I am 68 and I am still learning about love. When I was
younger, I loved most everything. I loved chocolate
sundaes, dancing, my new typewriter and also included
in my loving list were my parents, my husband, my children,
and my pets. I loved each day, and the busyness of it, and
I loved filling it with challenges. "I love this," I would say
easily. And then the next minute, I would love something
else also. There seemed no limit to the loving. It came
so easy and there was so much to love.
But now I am more careful about my love supply. I know
what it is like to love and lose a partner. The loving
becomes painful. I know what it is like to love and lose
a friend. The loving leaves an ache somewhere inside
me. I know what it is like to make a mistake about
those I loved. Perhaps they do not deserve this gift I offer...
I have wasted my love, thrown it away, misplaced it, used
it, and misused it. And often when I think it has gone
forever, love surprises me by returning, stronger then
ever and with a larger supply. As if it were off somewhere
preparing for the shortage.
I know I would learn something if love could answer a
few questions. One would be, "Where do you come
from when you enter without knocking, and where do
you go when you leave without warning?" "How do
I keep you by my side?" I see love in people my age
as they crochet afghans for their children, stitching
their love into a pattern. I see it in hours spent waiting
for a telephone call, a visit, a loving reminder that they
are needed. People fall in love and out of it, love
desperately, love eternally. The words, "I love you,"
can shake a dynasty, affect worldly decisions, change
one's lifetime. At this end of my calendar years, I know
no more about love than I did at the beginning. Except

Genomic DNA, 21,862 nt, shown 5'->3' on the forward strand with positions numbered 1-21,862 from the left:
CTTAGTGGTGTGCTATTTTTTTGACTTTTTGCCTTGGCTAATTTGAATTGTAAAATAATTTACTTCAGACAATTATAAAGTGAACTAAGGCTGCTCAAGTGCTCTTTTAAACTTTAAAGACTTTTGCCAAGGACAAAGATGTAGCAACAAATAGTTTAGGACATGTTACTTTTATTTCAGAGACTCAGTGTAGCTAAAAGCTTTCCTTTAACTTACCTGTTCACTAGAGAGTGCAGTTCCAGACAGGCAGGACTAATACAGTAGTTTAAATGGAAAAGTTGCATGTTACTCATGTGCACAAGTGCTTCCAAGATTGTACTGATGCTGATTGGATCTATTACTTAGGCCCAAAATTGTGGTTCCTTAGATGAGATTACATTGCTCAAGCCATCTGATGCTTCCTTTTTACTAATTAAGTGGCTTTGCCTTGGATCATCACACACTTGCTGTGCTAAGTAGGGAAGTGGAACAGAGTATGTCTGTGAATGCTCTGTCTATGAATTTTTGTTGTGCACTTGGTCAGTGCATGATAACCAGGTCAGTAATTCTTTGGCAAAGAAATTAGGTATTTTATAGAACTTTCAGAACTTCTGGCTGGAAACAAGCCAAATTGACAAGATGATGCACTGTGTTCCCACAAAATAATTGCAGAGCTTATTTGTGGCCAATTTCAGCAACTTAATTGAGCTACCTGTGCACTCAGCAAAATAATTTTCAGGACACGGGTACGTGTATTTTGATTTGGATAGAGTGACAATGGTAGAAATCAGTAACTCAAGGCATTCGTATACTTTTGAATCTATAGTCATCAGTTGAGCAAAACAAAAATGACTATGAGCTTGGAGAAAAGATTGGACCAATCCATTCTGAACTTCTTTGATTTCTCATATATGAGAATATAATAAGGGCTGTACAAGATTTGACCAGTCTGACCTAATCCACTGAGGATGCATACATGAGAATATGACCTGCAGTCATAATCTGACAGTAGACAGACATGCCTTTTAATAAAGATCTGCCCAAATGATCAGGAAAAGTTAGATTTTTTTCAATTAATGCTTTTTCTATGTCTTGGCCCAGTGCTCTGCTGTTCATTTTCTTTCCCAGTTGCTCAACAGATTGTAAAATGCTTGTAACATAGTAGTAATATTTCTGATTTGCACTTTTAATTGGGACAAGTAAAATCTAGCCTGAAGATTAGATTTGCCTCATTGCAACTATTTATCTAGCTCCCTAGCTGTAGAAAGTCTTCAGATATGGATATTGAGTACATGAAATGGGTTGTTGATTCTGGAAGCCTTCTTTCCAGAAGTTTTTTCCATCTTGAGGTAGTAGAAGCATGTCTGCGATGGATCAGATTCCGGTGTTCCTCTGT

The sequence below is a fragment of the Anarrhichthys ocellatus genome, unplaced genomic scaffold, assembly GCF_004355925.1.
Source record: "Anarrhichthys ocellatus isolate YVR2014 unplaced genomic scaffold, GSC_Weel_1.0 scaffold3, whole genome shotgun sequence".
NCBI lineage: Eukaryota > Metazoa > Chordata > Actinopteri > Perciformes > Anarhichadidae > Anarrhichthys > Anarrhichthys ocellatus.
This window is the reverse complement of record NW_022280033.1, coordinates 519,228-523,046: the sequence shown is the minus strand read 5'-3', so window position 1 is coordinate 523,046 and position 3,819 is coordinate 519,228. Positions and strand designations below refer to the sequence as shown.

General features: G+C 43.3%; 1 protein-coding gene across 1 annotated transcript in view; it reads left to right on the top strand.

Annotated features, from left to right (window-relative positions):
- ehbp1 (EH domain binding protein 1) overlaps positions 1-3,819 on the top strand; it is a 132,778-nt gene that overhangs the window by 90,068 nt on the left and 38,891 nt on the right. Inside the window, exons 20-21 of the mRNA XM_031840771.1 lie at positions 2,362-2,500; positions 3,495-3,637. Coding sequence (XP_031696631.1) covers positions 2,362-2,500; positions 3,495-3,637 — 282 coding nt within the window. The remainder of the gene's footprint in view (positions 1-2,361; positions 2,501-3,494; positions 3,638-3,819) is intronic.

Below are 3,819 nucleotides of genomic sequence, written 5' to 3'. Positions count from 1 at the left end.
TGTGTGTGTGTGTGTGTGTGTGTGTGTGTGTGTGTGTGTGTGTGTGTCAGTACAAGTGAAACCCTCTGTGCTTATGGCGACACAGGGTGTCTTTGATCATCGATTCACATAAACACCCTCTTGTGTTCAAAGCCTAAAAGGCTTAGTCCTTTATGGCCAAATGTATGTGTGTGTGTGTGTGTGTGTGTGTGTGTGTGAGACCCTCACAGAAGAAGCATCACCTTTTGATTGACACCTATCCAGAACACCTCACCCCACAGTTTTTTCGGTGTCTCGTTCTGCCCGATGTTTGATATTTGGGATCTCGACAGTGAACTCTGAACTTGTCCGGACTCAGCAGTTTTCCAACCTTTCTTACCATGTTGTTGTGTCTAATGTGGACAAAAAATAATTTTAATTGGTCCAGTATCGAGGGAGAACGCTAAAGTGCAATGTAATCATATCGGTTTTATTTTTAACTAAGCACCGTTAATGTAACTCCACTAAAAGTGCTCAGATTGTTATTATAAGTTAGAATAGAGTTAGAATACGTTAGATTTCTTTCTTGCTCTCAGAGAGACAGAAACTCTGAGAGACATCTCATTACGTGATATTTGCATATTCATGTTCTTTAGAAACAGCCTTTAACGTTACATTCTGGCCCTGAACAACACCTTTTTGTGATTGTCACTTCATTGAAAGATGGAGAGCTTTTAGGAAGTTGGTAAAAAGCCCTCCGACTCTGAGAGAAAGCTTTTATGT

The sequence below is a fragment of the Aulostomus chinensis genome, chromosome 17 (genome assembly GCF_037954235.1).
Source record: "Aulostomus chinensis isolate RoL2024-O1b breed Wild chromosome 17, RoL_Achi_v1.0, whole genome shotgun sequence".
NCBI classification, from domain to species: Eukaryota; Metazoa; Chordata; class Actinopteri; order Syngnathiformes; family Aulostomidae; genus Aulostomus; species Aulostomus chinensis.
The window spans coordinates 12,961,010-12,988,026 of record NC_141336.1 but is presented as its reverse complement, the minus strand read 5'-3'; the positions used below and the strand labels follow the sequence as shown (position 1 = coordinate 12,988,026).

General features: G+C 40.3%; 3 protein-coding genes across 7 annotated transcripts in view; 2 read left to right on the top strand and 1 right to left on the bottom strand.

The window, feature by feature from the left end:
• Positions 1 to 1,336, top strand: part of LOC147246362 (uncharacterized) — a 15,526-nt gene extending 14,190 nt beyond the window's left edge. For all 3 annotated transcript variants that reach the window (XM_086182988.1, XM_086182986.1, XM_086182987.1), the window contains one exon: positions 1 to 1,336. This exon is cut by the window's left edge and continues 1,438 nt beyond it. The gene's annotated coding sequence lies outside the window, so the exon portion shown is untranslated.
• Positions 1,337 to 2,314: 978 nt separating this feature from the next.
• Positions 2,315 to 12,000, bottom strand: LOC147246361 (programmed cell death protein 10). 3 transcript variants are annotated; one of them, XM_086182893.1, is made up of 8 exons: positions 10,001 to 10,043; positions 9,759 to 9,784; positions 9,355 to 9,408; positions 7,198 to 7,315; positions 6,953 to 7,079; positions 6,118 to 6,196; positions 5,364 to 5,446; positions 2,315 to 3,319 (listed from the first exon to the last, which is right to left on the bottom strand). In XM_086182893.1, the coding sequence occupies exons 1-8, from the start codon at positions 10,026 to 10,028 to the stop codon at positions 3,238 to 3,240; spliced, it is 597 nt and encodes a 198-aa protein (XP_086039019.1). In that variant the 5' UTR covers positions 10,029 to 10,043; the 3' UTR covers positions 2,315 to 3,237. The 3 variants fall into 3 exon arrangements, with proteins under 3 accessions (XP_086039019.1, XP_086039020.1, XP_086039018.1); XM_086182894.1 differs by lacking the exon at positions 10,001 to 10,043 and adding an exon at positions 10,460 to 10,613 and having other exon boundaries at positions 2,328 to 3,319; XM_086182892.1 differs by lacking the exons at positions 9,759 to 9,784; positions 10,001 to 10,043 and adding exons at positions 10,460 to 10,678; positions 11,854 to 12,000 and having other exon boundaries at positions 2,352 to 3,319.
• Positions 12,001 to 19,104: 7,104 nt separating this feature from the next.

that I dare not be without it.
I was recovering from a stomach virus at my daughter's
home. And feeling quite sorry for myself. Television
annoyed me. I was impatient with well-wishers on the
telephone. I didn't want to look out the window and
watch other people enjoy the day. I thought of all the
bleak things I could remember and piled them up in
front of me. One day passed into two. Reading material
lay scattered on the bed, but remained ignored. I had
more important matters to attend. Self pity was one
of them. I felt old, spent, used up, discarded, and
mean. I was angry at my body, at my age, at all the
things I hoped yet to do but couldn't, at the energy that
played tricks on me, and at the unpredictability of life.
Such as a virus coming in, attacking without warning,
and claiming victory.
On the third day, as I lay on the pillow, realizing I felt
better and yet, unwilling to reenter life's merry-go-round
with all the responsibilities waiting for me, a paper
airplane glided into the room and landed beside me
on the bed. I looked up. The room was empty. I picked
up the airplane and inspected it. A message written on
its wings, said, "Get well soon Grandmom. I love you. Ryan."
I heard activity outside the room. A snowstorm was
brewing. Everyone was in the attic getting out sleds
and boots. I left the bed and walked toward the doorway,
carrying my paper airplane.
It was time to reenter the world. Love led the way.